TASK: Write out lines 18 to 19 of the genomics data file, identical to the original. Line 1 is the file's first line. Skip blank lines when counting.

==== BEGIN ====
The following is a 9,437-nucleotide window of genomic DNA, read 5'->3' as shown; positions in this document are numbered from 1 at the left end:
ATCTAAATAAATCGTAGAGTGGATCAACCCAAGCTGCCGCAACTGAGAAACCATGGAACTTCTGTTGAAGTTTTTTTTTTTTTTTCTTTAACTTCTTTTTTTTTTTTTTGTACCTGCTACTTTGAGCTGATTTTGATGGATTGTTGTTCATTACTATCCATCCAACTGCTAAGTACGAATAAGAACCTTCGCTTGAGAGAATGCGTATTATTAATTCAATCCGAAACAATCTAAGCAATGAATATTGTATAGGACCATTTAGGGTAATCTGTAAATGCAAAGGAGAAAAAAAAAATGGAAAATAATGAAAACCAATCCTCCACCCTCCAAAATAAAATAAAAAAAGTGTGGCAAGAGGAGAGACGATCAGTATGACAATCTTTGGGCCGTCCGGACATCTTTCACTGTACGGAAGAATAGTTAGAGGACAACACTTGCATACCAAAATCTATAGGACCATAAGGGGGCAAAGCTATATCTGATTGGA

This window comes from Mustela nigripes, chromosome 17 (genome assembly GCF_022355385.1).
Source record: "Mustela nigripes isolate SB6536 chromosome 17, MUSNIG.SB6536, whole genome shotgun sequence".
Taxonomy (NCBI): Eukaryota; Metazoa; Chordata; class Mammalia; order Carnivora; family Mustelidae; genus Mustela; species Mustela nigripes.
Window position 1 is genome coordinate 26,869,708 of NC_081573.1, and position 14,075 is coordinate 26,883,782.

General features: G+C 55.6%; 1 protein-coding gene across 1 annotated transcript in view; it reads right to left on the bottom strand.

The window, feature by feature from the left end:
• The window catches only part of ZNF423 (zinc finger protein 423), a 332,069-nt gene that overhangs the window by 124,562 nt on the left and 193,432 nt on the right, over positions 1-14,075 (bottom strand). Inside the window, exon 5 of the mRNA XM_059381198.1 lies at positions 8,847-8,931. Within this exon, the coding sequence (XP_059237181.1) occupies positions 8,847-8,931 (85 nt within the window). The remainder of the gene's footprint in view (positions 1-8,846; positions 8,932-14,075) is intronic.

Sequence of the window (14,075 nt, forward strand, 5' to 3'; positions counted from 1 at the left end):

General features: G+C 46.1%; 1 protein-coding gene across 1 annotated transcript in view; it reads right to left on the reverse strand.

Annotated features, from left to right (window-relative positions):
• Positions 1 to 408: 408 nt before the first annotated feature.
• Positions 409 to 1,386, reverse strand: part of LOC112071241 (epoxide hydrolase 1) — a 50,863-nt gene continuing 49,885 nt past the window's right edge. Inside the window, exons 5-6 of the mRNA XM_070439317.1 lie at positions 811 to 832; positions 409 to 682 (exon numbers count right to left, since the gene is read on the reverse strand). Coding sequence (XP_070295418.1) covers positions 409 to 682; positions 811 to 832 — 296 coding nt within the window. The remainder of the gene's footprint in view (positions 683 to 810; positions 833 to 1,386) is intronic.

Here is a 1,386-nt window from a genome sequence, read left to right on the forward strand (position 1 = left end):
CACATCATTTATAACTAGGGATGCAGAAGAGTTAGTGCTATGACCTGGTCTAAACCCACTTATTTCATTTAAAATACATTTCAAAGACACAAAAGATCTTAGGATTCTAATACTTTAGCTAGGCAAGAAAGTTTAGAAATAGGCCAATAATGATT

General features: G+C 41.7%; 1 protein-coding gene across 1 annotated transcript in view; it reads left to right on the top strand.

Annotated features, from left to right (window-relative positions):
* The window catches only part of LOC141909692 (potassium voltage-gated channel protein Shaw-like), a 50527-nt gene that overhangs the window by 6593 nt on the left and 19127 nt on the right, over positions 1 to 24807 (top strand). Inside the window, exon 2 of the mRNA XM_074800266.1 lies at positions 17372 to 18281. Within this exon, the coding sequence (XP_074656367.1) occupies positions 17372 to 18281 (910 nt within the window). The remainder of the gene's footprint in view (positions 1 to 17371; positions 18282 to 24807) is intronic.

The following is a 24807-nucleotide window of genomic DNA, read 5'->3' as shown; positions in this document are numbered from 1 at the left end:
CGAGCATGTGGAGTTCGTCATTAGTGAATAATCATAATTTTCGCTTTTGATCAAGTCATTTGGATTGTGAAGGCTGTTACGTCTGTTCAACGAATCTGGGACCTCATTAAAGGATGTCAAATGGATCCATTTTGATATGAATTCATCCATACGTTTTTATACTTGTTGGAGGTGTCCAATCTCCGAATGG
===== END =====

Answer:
Annotated features, from left to right (window-relative positions):
* The window catches only part of LOC141909692 (potassium voltage-gated channel protein Shaw-like), a 50527-nt gene that overhangs the window by 6593 nt on the left and 19127 nt on the right, over positions 1 to 24807 (top strand). Inside the window, exon 2 of the mRNA XM_074800266.1 lies at positions 17372 to 18281. Within this exon, the coding sequence (XP_074656367.1) occupies positions 17372 to 18281 (910 nt within the window). The remainder of the gene's footprint in view (positions 1 to 17371; positions 18282 to 24807) is intronic.